For example, today, I worked from 9 to 11:30, then went to the gym, then worked from 1:30 to 2:30, then walked to school to pick up my kid(!), then walked home, then worked from 3:00 to 4:30 and was out back chillin’ with my neighbors until dinner, which I made. Did I mention I love making dinner now that I have the time to actually make something, rather than merely prep something? Then, kids to bed, clean up, and a little more work in front of the tube from 8:00 to 9:00 pm. That’s a six hour day of real work, with no interruptions from Bob in accounting and no water cooler drama. Six productive hours, which is likely more than I used to get in an average 8-hour day, without any time in the car fighting traffic, except to go to the gym.

So, what’s your point, Sam? I could say my point is that life is short, take advantage of every opportunity, take risks, blah, blah, blah. But that’s not true to me. My point is life is long. Damn it’s so long. Why not change it up and take some risks because it’s long? What else are you going to do? I remember thinking, how long am I going to keep doing this? Is this it? I’ve got as much time left in my career as I have behind me, this can’t be what I do for another 20 to 25 years! I was going through the motions because I was afraid of what I didn’t know or what else was out there. And, I think I felt safe. I felt so safe, that I started to die of safe. I didn’t even feel that I was good at my job anymore and I knew I had to take action or else I was at risk of one day having a pretty boring storyline to tell my grandkids from the rocker.

I am glad I leapt. I don’t know how long this will last or whether I’ll ever have to – or want to- rejoin the race, but I don’t worry about it now. There’s plenty of time for that later.      

JC Pullease!

So, hopefully, you are starting to see that my thing is to poke fun at companies. I will also poke fun at government and nonprofits from time to time, so don’t worry. I just think that being smart, real and honest in business is not rocket science and yet every day hundreds of new failures in this attenpt emerge. Some, more subtle than others. Not this one.

Have you been keeping track of JC Penny? Yeah, they’re JCP now. Started this whole campaign right before Christmas with these horrible ads of people screaming. It took me a few times watching them with the sound down before I understood it, but they were apparently screaming because the stuff they just purchased was now on sale for less and they missed it. JCP said, never again. No more special sales, couponing, or “this-day-onlys.” From now on, JCP exclaimed, you’ll get the lowest price for everything, every day and that’s “fair and square,” their new tag line, which matches they’re uncreative, new square logo.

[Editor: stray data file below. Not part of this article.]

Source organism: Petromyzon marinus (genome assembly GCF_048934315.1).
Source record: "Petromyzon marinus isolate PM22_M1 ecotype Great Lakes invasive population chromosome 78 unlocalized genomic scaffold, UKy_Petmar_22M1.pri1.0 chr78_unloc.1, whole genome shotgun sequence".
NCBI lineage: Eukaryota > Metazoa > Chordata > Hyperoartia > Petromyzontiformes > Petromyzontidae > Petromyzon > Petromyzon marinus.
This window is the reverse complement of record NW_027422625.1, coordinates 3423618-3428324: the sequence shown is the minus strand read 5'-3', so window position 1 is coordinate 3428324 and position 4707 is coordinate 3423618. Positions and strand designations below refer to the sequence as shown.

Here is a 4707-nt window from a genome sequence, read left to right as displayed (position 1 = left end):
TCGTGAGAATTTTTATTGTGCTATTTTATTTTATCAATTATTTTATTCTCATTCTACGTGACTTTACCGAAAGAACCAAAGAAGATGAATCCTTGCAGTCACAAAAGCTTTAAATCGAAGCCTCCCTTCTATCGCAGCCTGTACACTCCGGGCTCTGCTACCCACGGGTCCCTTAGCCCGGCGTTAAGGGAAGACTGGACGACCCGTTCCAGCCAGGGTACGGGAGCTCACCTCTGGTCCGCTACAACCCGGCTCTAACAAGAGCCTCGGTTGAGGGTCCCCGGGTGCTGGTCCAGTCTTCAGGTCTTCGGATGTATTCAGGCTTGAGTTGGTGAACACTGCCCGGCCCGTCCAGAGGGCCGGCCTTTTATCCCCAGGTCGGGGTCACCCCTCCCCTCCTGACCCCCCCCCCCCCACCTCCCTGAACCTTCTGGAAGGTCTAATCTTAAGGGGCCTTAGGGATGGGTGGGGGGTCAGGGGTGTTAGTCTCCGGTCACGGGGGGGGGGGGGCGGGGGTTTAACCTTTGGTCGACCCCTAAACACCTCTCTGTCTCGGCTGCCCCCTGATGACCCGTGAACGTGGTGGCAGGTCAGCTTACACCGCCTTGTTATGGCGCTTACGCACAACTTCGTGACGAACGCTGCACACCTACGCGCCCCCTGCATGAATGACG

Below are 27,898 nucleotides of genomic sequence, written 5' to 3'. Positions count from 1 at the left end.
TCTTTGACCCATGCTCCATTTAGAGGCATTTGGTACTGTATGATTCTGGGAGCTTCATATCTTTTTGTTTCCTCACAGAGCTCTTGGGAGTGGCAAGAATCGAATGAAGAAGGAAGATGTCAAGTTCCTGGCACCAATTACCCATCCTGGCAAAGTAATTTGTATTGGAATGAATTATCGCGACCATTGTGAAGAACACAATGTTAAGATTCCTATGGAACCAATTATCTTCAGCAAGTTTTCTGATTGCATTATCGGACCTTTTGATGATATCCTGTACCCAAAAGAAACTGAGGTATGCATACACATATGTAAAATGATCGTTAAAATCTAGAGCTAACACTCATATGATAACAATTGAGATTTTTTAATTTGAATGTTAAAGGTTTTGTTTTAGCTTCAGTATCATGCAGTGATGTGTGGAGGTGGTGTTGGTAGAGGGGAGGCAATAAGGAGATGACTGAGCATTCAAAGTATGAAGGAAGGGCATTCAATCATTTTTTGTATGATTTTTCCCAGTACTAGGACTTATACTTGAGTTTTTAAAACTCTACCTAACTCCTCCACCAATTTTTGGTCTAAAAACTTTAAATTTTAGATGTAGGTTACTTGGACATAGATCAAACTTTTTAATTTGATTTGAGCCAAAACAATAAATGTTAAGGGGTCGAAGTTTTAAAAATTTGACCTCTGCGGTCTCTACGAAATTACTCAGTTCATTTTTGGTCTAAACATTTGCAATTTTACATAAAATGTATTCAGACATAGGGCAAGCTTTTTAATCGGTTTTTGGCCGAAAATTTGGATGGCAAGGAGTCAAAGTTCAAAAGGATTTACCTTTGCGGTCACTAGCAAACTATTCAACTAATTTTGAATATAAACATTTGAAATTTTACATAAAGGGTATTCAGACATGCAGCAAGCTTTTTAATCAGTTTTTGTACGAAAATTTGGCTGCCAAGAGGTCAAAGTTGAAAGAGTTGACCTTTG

The incredibly disjointed and relentless campaign continued on TV, radio, and, I noticed, on Slacker Radio on my Blackberry. A whole series of ads from the screaming housewives, to Ellen Degeneres, to some kitchy, 1960’s seasons montage, to circus references and who knows what else, all in exclamation that they would no longer subject us all to the tortuous and disingenuous practice of the sale, coupon or special offer. Okay, good for them. Profits are down, future’s dim, seems like a great fresh way to reinvigorate interest, sales and trust in a new and improved brand. I applauded JCP. Good for you I thought – taking a risk to set yourselves a part from the pack. If only more companies would do this I thought. Only, JCP actually didn’t.

Their latest series of ads have revealed their true selves with their introduction to their special 1st and 3rd Fridays. They’re calling them, their “best price” Fridays. Where they bring in new stock and give old stock their “best price” to move them out. Um. Really? How is this different from a sale or a “this-day-only” that they promised they would never do again? You lied JCP. You didn’t really change or take a risk. You cleverly taunted us with a package of ideas that seemed really new for retail, and you literally screamed it at us on TV. But, we see now that you’re still like all the others.  You are still square, old JC Penny’s in your square, retail box of ideas. At least they got the new logo right.